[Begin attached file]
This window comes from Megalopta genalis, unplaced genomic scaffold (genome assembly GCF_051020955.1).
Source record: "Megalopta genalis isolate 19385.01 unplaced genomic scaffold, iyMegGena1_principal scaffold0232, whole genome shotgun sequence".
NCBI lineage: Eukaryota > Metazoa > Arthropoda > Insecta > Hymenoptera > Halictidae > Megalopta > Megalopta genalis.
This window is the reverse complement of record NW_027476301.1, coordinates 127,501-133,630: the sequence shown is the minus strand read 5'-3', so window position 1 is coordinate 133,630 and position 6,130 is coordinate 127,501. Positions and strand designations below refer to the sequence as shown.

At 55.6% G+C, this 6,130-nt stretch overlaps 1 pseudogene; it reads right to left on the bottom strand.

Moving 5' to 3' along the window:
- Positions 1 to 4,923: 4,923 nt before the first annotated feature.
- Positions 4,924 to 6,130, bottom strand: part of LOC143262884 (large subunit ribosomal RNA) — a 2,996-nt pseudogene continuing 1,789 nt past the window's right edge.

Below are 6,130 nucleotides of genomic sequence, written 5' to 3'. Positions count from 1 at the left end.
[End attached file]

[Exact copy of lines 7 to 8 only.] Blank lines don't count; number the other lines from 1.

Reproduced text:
- Positions 1 to 4,923: 4,923 nt before the first annotated feature.
- Positions 4,924 to 6,130, bottom strand: part of LOC143262884 (large subunit ribosomal RNA) — a 2,996-nt pseudogene continuing 1,789 nt past the window's right edge.